My husband came up this weekend and drove off with my dining room table and boxes of assorted non-essentials. We have about ten days before the kids are done with school and we do the big shuffle. Most of the things in the apartment will go to our new house, but a few things will go a hundred miles west to my parents' house and we'll pick some things up from my parents' for the new house (since they're selling it, they are kindly handing down some furniture. Great timing!). Not having a dining room table and having the boxes around the apartment make the move seem more concrete. It is almost scary how quickly time has been passing! Still so much to do and learn! No time to slack off now.

My autopsy rotation has been productive. We're faster than we were at the beginning of rotations by a lot. No where close to the staff PAs, but not doing too badly I think.

Wednesday, May 15, 2013

12.5 miles down the road


Duke and UNC are 12.5 miles away from each other. There are a lot of connections between the two schools... academic collaborations, love of NC barbeque, medical residents from one school who go on to fellowships at the other, basketball (okay, so that's a rivalry, but both schools like basketball, that has to count for something right?), etc.

And the staff PAs at UNC are either Duke graduates, worked at Duke, or both. That doesn't mean that being at UNC is like being at Duke. The grossing stations are set up around the periphery of the room in little nooks. I'm in the front of the room and I've felt relatively on my own all week. The person I'm working with this week is available when I have a question or I want him to check out my blocks but otherwise it is just me and my specimens.

I've been on GI large, which has involved a lot of searching for lymph nodes in mesenteric fat and a lot of cleaning out colons. I like the templates they have, which seem fairly comprehensive. And I like that all of their specimens have bar codes. I'm a fan of scanning a bar code and having the blocks print for the case based on that bar code. I know Duke is in the process of upgrading to Cerner Millennium and with moving to the new gross room will be adding new printers and technology. I can only assume that bar codes will be a part of that. It really reduces the incidence of mislabeled blocks to basically nothing.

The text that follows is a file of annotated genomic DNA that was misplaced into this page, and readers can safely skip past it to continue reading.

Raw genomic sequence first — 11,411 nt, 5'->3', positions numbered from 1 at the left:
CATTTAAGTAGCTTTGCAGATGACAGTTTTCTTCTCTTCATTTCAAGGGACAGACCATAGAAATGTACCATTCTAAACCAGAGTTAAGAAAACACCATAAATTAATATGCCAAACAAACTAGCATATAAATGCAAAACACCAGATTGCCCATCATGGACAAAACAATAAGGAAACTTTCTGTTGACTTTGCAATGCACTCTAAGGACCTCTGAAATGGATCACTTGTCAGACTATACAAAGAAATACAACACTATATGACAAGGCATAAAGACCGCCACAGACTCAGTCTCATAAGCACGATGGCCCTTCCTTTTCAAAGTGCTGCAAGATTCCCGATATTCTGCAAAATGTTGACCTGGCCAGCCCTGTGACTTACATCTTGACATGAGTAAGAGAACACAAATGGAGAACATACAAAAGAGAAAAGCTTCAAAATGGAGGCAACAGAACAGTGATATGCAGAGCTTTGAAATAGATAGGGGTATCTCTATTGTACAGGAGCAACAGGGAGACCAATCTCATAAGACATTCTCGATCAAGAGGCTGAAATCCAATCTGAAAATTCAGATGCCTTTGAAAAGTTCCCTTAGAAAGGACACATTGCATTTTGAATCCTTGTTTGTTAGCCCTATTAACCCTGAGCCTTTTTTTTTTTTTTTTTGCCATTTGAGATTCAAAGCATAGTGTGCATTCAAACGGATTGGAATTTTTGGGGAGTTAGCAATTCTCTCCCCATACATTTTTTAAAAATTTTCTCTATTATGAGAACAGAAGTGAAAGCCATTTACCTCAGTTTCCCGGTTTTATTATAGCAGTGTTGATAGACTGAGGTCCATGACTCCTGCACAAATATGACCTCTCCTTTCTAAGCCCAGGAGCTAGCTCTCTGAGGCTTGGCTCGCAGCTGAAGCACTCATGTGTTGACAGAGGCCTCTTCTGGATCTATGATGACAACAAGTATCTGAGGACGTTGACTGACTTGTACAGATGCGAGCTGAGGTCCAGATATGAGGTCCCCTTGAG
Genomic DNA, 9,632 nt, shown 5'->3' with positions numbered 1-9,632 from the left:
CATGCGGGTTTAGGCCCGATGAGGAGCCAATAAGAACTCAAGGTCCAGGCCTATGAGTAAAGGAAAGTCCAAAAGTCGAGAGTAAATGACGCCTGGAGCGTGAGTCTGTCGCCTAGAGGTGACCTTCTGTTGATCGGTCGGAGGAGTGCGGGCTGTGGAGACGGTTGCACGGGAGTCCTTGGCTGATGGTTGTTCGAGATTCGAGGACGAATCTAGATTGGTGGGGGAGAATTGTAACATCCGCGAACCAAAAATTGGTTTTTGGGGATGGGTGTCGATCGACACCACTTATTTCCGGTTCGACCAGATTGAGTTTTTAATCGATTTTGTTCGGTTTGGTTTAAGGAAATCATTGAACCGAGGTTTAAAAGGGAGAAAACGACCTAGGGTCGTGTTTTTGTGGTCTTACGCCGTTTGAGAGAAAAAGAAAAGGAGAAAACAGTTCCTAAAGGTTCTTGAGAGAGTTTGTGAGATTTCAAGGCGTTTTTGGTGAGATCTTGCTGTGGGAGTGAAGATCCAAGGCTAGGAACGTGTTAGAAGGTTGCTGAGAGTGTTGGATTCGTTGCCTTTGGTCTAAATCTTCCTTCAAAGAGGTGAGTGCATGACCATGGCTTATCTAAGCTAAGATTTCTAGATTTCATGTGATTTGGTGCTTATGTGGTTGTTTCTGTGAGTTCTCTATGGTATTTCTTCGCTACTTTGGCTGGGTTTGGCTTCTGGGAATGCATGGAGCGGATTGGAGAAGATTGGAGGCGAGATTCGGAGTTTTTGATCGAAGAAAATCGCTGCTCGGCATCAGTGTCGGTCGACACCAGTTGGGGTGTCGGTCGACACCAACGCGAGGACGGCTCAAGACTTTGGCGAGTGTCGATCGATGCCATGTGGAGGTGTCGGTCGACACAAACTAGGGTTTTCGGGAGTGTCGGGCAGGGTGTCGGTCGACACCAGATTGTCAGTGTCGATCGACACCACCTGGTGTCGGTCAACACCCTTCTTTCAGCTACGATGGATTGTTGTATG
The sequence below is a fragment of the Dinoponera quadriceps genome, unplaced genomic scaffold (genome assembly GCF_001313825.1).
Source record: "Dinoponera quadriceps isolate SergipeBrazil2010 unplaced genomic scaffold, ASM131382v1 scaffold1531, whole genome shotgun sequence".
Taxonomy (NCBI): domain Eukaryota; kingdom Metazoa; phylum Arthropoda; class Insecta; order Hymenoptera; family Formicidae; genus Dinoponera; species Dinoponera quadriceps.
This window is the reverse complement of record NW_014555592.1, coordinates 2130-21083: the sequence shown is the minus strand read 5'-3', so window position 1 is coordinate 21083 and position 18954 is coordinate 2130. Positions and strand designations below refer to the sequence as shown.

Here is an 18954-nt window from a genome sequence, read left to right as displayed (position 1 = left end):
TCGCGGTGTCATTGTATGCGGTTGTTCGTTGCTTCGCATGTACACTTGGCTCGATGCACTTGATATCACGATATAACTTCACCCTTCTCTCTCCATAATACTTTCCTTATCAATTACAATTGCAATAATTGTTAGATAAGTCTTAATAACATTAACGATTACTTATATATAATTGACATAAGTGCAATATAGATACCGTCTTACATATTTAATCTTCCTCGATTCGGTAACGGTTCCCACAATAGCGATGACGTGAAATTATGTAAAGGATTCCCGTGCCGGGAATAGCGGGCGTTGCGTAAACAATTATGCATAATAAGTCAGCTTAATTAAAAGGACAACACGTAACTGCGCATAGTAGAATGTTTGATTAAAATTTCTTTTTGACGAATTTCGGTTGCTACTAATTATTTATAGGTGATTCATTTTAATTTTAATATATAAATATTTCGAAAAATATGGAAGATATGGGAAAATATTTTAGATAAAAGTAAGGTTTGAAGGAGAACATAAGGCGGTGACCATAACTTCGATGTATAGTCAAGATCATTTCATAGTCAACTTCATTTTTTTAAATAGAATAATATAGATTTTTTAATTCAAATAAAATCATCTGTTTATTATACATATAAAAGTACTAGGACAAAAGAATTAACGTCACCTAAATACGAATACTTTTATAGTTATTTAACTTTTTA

Tomorrow things change and I will be assigned to some other service. We'll have to wait to see what that is!

In completely unrelated news, house closing was today! Three weeks until the kids are out of school and everyone else moves into our new house! My husband will move there this weekend, but he won't have much furniture for a while. Still, it will be nicer for him there than our old house which is mid-kitchen remodel. I hope the dog adjusts, he's a little neurotic about certain things.

Sunday, May 12, 2013

Graduation day!

Don't get too ahead of yourselves, we still have another two months of clinical rotations (we do the May graduation because otherwise we wouldn't get our degrees until well after rotations end) but it was still nice to get the degree. To have a reminder of what we are doing here and give us a boost to make it through the tail end of our second year. My staff PA for the week mentioned on Friday that the next time I'm at North it'll be time to start training the first years to be the new second years.

It is terrifying how little time it feels like it has been since I was taking a few hours out of my studying to go to graduation for the class of 2012! And how we only have a few weeks left until our seminar presentations and we are truly done... Of the 8 of us, 5 have contracts signed and one more has an offer on the table and interviews lined up. The two of us with limited geographical options are still working on it.

But still, even if I'm unemployed, it is good to have the degree. Considering there were times in my past where everyone despaired of me even obtaining a bachelors, it is extremely gratifying to have a masters.